Visual art exhibitions and events with a platform for critical writing
Workplace Gallery, Gateshead
5 September - 3 October
Reviewed by: Paul Stone »
Rachel Lancaster has been steadily developing a considered practice over the last few years. She largely concerns herself with the fine details of life, working in both small and large-scale paintings, photography and, more recently, sound, all of which were well represented in this, her first solo show.
When walking into the first room of the gallery, the viewer is confronted with four very large-scale paintings. Three of these - Blanket, Chair, and Bed (all works 2009) - as their titles imply depict sites of repose, recovery, or waiting. The unkempt bedspread of Blanket suggests a messy teenager's bedroom, one abandoned in haste. In contrast the fragment of metal bedhead in Bed brings to mind the sparse and clinical functionality of a field hospital or asylum. Likewise, the chair in Chair, appears to be sited in the corridor of some kind of institution or other, conjuring up uncomfortable memories of waiting for a possible detention outside the headmaster's office at school or to be called in for test results at the hospital. All provoke a sense of unease, of some narrative only half completed, one with a possible far from happy ending. The fourth work here, Pink, seems slightly at odds with the other paintings, looser and less graphic in its execution, though the Five USA TV channel logo in the upper left corner of the canvas gives an early clue to the origin of much of Lancaster's source material, something that becomes more explicit as the viewer progresses through the exhibition.
The next work encountered is The Wire, a looped single channel audio piece of (rail?) road traffic noise. Further sound works dotted throughout the exhibition likewise loop birdcalls (Birds), old school telephones (Telephone), and a stylus stuck in the run-out groove of a record (Vinyl), the repetitive nature of each adding to the sense of some unresolved story. An untitled slideshow work presents a series of seemingly disparate images such as a hotel room, a fountain, a pile of lipstick-smeared tissues, jewellery, and a stairwell. What these works reveal in less uncertain terms than the paintings is Lancaster's interest in plundering imagery from TV and film. Perhaps tellingly, the only human presence in the whole exhibition is the TV audience in the colour photograph, Television, and even then they only appear once-removed, framed as they are by the surrounding rectangle of a TV screen. Further small photographic works such as Cups, Blind, and Glass Door present everyday domestic details, all culled directly from TV, with the resulting blurriness and lines echoing Lancaster's painting style.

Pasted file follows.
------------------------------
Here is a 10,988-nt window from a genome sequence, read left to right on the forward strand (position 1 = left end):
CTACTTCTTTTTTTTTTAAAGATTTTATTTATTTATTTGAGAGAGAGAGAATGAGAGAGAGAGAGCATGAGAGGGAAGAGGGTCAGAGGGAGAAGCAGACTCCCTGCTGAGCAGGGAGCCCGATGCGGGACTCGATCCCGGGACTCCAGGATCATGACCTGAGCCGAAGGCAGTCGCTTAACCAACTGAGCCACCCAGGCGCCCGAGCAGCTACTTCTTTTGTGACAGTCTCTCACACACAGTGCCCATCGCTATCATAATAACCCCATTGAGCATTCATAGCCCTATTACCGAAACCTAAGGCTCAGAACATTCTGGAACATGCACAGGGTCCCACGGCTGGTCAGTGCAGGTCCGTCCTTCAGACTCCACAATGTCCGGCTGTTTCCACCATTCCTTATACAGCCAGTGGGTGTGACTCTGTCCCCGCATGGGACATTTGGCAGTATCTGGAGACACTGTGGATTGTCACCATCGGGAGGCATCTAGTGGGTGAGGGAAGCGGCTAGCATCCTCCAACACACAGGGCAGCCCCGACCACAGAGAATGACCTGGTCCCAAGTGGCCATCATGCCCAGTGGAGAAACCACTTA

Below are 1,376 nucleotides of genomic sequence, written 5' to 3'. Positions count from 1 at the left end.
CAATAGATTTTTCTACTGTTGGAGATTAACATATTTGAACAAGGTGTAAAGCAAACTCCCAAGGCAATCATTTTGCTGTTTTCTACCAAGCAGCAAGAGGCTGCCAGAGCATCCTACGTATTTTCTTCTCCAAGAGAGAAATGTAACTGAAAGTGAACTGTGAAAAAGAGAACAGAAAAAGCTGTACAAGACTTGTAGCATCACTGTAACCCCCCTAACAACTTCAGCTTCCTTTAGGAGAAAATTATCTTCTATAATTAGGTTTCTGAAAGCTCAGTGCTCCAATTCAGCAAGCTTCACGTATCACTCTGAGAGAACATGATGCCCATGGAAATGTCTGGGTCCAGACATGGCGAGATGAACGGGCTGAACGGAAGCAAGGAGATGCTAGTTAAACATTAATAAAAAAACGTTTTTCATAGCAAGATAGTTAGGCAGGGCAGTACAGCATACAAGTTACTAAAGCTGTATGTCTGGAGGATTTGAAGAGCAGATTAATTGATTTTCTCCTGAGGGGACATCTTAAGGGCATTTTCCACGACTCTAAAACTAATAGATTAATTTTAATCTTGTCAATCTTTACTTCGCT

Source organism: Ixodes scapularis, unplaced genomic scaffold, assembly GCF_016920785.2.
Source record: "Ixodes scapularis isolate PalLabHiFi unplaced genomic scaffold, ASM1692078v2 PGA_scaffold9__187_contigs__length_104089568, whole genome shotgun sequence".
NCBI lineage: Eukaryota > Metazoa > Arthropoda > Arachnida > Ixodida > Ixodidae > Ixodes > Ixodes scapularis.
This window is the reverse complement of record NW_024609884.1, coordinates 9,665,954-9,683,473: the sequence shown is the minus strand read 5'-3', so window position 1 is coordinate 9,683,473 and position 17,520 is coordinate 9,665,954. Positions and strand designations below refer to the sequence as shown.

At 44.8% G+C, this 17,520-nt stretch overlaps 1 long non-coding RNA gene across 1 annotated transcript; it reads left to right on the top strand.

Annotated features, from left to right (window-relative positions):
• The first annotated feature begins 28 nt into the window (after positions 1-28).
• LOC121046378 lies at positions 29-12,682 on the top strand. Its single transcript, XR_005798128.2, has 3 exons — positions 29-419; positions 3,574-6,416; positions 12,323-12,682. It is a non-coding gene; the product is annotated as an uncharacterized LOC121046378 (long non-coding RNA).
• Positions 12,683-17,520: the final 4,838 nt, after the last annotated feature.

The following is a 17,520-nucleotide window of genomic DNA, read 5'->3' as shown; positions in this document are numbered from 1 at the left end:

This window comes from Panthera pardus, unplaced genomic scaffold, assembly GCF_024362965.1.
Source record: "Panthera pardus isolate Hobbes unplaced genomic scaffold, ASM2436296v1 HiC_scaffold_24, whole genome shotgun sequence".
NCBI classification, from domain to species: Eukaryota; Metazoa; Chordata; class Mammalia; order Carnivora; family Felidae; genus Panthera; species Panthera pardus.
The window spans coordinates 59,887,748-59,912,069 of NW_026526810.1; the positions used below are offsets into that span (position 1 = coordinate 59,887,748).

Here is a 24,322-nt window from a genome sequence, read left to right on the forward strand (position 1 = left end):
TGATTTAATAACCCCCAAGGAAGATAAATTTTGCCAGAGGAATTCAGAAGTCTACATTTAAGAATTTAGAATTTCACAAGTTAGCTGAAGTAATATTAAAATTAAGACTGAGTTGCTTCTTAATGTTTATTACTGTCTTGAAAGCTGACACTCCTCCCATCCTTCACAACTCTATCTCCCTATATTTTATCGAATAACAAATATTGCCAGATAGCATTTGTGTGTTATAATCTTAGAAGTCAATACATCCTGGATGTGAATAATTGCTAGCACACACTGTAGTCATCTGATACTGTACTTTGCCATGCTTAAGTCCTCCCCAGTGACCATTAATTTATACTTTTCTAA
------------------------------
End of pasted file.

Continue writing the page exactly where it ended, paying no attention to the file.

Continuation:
Lancaster's approach to her subject matter appears to veer between fond homage to the familiar lingua franca of much-loved and remembered Hollywood films and classic TV programmes, and an attempt to re-order the snippets that she selects into some kind of personal narrative. However, in her mish-mash assembly of seemingly unrelated elements Lancaster refuses a purely linear reading and plays freely with the language and conventions of big and small screen storytelling. By eschewing the more dramatic moments and focusing on what might be considered the minor details she elevates - metaphorically and sometimes, literally in the case of her larger paintings - these to an almost fetishistic level, imbuing them with the status of some kind of talisman or harbinger of more significant events yet to happen. Lancaster leads us on in our desire to connect these fragments into a grander narrative whilst simultaneously frustrating our efforts to do so in the process.
Paul Stone is a Director of Vane gallery, Newcastle upon Tyne, and an artist.
Workplace Gallery »
34 Ellison Street, GATESHEAD NE8 1AY
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